Lessons from the Biggest Cyber-attacks of 2019

Lessons from the Biggest Cyber-attacks of 2019

Data breaches and cyber attacks are now the new normal.

What can you, as a business owner, learn from some of the biggest companies that have had data breaches?

In this article, we will be outlining some of the most significant attacks from 2019.

These attacks can give you some guidance on the types of security measures you should be thinking about for your company’s IT systems and data.

 

Facebook

In April 2019, a third party working on behalf of Facebook left two Amazon servers un-secure. Those servers stored 540 million Facebook user ID’s, account names and interaction data.

Facebook BreachThe lesson learnt here is that if you have third parties working with company data, you should be asking them how they secure their systems and your data.

Good examples of this are if you outsource your payroll, HR or finance to a third party.

Ask them for a clear overview of the security measures they have in place.

For a complete list of questions you should ask your third-party suppliers please contact us.

 

People living with HIV

In January 2019, the Singapore Ministry of Health confirmed they had a breach of 14,200 patient records.

While the number is nowhere near the size of other data breaches in 2019, what makes this a serious breach is the nature of the data.

An unknown hacker stole sensitive data that revealed people diagnosed with HIV.

HIV Patient RecordsThe lesson for us here is that if your company is holding sensitive data, you must take the necessary steps to secure it and have those steps documented.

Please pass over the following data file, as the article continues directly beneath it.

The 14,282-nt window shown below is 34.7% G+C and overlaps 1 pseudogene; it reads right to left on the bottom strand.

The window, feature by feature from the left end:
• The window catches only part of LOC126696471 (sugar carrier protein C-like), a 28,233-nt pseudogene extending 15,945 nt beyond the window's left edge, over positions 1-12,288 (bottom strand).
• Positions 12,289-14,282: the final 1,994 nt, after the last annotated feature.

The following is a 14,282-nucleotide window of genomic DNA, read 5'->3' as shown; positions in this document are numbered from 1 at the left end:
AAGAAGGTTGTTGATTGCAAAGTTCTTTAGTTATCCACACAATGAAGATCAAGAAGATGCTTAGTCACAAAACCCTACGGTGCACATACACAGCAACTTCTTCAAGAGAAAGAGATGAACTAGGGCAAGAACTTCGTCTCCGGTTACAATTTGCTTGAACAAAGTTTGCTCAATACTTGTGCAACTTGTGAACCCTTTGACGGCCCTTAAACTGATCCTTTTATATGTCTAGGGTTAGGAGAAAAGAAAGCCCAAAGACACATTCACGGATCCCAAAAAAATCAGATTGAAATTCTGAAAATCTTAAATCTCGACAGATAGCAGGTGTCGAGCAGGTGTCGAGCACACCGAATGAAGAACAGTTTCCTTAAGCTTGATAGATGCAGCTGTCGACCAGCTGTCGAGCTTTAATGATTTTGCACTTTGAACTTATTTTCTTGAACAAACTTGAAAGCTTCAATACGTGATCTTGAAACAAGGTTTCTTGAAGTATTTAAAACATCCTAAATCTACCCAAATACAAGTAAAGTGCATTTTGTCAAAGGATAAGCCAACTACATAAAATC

Toyota

April of 2019 also saw another data breach by the car manufacturer Toyota. Toyota has not had much luck with their current IT systems as there have been multiple data breaches in Japan, Vietnam, Thailand and Australia.

SUV

Three million customers and employees were affected by this breach.

The lesson here is to be aware of the types of data you have and where it might be stored.

For example, you may have a central file server for operational data, but your employee data might be stored on a completely different system. This “separation of concerns” is very important.

It’s good practice to document the categories of data you store in your company, where this data is stored and the security measures you have in place.

    Securing your Data

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